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Genome-Wide Identification and Expression Analyses of Aquaporin Gene Family during Development and Abiotic Stress in Banana.

Hu W, Hou X, Huang C, Yan Y, Tie W, Ding Z, Wei Y, Liu J, Miao H, Lu Z, Li M, Xu B, Jin Z - Int J Mol Sci (2015)

Bottom Line: Expression analysis of MaAQP genes during fruit development and postharvest ripening showed that some MaAQP genes exhibited high expression levels during these stages, indicating the involvement of MaAQP genes in banana fruit development and ripening.Additionally, some MaAQP genes showed strong induction after stress treatment and therefore, may represent potential candidates for improving banana resistance to abiotic stress.Taken together, this study identified some excellent tissue-specific, fruit development- and ripening-dependent, and abiotic stress-responsive candidate MaAQP genes, which could lay a solid foundation for genetic improvement of banana cultivars.

View Article: PubMed Central - PubMed

Affiliation: Key Laboratory of Biology and Genetic Resources of Tropical Crops, Institute of Tropical Bioscience and Biotechnology, Chinese Academy of Tropical Agricultural Sciences, Haikou 571101, Hainan, China. huwei2010916@126.com.

ABSTRACT
Aquaporins (AQPs) function to selectively control the flow of water and other small molecules through biological membranes, playing crucial roles in various biological processes. However, little information is available on the AQP gene family in bananas. In this study, we identified 47 banana AQP genes based on the banana genome sequence. Evolutionary analysis of AQPs from banana, Arabidopsis, poplar, and rice indicated that banana AQPs (MaAQPs) were clustered into four subfamilies. Conserved motif analysis showed that all banana AQPs contained the typical AQP-like or major intrinsic protein (MIP) domain. Gene structure analysis suggested the majority of MaAQPs had two to four introns with a highly specific number and length for each subfamily. Expression analysis of MaAQP genes during fruit development and postharvest ripening showed that some MaAQP genes exhibited high expression levels during these stages, indicating the involvement of MaAQP genes in banana fruit development and ripening. Additionally, some MaAQP genes showed strong induction after stress treatment and therefore, may represent potential candidates for improving banana resistance to abiotic stress. Taken together, this study identified some excellent tissue-specific, fruit development- and ripening-dependent, and abiotic stress-responsive candidate MaAQP genes, which could lay a solid foundation for genetic improvement of banana cultivars.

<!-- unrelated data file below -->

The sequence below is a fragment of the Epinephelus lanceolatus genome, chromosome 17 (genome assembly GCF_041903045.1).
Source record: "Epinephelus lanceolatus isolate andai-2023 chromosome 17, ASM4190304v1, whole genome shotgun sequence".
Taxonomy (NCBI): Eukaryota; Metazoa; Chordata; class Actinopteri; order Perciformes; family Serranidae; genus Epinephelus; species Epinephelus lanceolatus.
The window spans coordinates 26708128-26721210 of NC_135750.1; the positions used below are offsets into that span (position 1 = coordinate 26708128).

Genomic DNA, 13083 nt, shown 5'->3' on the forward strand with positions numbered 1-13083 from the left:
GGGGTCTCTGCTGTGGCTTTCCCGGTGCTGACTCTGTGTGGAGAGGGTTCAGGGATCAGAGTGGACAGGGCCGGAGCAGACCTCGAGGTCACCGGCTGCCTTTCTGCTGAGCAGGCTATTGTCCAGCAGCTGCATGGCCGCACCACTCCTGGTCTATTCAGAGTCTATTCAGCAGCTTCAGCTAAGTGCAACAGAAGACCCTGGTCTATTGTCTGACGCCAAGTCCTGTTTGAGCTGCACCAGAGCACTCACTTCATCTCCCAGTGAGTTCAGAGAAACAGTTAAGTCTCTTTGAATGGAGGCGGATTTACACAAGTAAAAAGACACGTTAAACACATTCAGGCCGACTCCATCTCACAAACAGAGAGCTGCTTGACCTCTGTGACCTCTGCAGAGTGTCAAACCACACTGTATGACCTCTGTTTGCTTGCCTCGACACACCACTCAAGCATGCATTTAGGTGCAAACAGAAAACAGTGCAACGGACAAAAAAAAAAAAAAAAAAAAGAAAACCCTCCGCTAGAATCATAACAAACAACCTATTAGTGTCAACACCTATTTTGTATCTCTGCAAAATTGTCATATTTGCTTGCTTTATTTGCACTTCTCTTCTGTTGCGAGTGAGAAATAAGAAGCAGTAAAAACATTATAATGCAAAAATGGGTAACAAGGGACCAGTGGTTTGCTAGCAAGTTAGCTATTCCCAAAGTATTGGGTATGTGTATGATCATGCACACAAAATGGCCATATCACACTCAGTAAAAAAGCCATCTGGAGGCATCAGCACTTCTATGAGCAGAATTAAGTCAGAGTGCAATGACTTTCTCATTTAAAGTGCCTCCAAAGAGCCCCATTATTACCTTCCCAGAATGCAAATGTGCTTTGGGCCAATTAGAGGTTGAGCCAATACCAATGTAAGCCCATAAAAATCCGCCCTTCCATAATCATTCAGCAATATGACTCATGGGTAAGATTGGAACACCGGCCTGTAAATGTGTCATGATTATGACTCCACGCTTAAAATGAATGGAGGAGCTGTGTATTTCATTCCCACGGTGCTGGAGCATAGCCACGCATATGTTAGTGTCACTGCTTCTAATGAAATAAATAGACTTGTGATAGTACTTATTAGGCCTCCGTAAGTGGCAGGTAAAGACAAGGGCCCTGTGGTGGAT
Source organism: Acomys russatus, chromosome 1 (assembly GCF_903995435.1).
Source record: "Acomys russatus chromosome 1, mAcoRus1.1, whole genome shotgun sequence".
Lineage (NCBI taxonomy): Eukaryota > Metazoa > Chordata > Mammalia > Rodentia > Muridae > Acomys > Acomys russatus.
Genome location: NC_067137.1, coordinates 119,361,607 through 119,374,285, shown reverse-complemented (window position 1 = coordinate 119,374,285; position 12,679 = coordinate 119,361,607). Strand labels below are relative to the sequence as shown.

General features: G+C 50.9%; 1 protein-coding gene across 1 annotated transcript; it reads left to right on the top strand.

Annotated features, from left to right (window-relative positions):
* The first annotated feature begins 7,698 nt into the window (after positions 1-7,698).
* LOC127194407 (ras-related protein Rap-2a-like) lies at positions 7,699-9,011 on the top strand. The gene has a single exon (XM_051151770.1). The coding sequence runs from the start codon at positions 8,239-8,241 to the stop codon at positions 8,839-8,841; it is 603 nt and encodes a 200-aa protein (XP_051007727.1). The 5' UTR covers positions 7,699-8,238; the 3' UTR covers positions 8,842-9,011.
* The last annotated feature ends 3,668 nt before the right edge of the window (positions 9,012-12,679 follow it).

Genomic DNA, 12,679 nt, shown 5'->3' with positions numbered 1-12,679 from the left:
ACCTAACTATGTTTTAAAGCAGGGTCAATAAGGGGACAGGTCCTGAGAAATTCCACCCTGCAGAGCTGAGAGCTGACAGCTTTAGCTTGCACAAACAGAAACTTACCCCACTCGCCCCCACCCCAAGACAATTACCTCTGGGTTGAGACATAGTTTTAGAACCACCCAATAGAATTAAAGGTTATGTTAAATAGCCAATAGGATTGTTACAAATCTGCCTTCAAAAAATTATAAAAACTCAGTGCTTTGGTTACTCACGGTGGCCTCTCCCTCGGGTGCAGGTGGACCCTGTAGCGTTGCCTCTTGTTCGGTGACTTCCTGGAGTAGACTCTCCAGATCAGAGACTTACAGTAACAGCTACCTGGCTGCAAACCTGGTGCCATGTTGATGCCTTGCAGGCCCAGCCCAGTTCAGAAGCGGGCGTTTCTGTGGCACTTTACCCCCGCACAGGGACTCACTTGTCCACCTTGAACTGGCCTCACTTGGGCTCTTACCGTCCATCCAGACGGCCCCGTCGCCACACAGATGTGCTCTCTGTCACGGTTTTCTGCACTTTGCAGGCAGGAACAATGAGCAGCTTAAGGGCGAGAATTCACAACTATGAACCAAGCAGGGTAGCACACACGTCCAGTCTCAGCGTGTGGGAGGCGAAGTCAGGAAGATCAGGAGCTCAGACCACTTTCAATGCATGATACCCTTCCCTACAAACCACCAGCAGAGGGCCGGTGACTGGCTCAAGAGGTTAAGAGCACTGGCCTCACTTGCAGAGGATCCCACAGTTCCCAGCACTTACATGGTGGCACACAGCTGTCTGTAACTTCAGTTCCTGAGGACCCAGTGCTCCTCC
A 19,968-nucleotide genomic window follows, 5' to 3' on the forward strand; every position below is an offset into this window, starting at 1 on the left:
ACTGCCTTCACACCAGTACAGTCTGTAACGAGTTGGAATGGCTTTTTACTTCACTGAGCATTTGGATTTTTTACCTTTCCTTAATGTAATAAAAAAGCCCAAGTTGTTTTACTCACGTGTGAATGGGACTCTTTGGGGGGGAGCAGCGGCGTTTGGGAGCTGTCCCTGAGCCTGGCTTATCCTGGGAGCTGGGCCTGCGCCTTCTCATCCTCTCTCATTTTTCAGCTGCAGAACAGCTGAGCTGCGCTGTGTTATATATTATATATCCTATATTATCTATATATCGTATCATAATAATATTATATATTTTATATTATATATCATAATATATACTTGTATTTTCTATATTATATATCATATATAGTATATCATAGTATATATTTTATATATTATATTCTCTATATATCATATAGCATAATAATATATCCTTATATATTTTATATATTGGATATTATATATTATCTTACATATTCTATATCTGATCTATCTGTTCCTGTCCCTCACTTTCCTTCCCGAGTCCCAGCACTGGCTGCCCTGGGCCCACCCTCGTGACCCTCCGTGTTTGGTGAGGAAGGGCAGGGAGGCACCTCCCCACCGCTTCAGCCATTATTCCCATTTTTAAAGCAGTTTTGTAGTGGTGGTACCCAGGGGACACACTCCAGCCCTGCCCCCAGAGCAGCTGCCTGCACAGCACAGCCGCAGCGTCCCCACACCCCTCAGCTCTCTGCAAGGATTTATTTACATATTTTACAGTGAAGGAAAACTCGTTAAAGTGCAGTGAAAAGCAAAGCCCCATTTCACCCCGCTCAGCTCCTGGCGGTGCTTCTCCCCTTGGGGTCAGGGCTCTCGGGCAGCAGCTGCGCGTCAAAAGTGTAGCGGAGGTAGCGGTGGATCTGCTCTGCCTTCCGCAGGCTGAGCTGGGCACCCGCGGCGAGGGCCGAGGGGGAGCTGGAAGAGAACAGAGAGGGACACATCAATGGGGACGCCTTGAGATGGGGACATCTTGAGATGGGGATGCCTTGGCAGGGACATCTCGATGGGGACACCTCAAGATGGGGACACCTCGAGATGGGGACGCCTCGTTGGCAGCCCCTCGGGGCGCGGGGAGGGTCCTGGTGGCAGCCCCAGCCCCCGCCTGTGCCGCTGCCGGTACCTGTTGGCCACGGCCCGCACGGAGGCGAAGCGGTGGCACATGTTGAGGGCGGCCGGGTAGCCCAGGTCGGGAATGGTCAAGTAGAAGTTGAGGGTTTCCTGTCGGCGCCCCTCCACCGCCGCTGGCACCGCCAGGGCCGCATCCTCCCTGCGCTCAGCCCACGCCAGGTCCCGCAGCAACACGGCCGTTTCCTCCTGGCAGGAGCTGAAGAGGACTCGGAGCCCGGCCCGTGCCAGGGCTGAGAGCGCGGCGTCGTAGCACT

No MeSH data available.


Exon-intron structure analyses of banana AQPs. Exon-intron structure analyses were conducted using the GSDS database. Lengths of exons and introns of each MaAQP gene are displayed proportionally.